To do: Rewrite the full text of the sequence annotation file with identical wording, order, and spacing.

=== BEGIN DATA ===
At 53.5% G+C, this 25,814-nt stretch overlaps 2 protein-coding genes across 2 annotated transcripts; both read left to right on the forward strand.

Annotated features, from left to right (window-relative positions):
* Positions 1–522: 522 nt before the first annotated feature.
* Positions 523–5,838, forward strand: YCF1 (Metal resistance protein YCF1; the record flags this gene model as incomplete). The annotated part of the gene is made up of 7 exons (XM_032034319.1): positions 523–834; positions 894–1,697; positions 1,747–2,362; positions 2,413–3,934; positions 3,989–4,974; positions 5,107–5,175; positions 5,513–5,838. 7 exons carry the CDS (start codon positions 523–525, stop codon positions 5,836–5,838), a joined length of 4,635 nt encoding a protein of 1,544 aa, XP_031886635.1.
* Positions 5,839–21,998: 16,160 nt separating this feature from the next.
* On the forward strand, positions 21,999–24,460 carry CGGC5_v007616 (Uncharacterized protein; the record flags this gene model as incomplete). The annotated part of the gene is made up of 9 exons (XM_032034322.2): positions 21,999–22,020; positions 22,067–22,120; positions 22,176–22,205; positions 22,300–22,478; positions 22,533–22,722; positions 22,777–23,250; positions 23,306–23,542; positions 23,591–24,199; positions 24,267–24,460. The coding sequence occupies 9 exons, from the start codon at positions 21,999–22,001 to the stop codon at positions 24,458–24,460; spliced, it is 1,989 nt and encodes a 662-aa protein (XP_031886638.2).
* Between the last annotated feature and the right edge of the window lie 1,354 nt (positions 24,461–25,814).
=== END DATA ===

At 53.5% G+C, this 25,814-nt stretch overlaps 2 protein-coding genes across 2 annotated transcripts; both read left to right on the forward strand.

Annotated features, from left to right (window-relative positions):
* Positions 1–522: 522 nt before the first annotated feature.
* Positions 523–5,838, forward strand: YCF1 (Metal resistance protein YCF1; the record flags this gene model as incomplete). The annotated part of the gene is made up of 7 exons (XM_032034319.1): positions 523–834; positions 894–1,697; positions 1,747–2,362; positions 2,413–3,934; positions 3,989–4,974; positions 5,107–5,175; positions 5,513–5,838. 7 exons carry the CDS (start codon positions 523–525, stop codon positions 5,836–5,838), a joined length of 4,635 nt encoding a protein of 1,544 aa, XP_031886635.1.
* Positions 5,839–21,998: 16,160 nt separating this feature from the next.
* On the forward strand, positions 21,999–24,460 carry CGGC5_v007616 (Uncharacterized protein; the record flags this gene model as incomplete). The annotated part of the gene is made up of 9 exons (XM_032034322.2): positions 21,999–22,020; positions 22,067–22,120; positions 22,176–22,205; positions 22,300–22,478; positions 22,533–22,722; positions 22,777–23,250; positions 23,306–23,542; positions 23,591–24,199; positions 24,267–24,460. The coding sequence occupies 9 exons, from the start codon at positions 21,999–22,001 to the stop codon at positions 24,458–24,460; spliced, it is 1,989 nt and encodes a 662-aa protein (XP_031886638.2).
* Between the last annotated feature and the right edge of the window lie 1,354 nt (positions 24,461–25,814).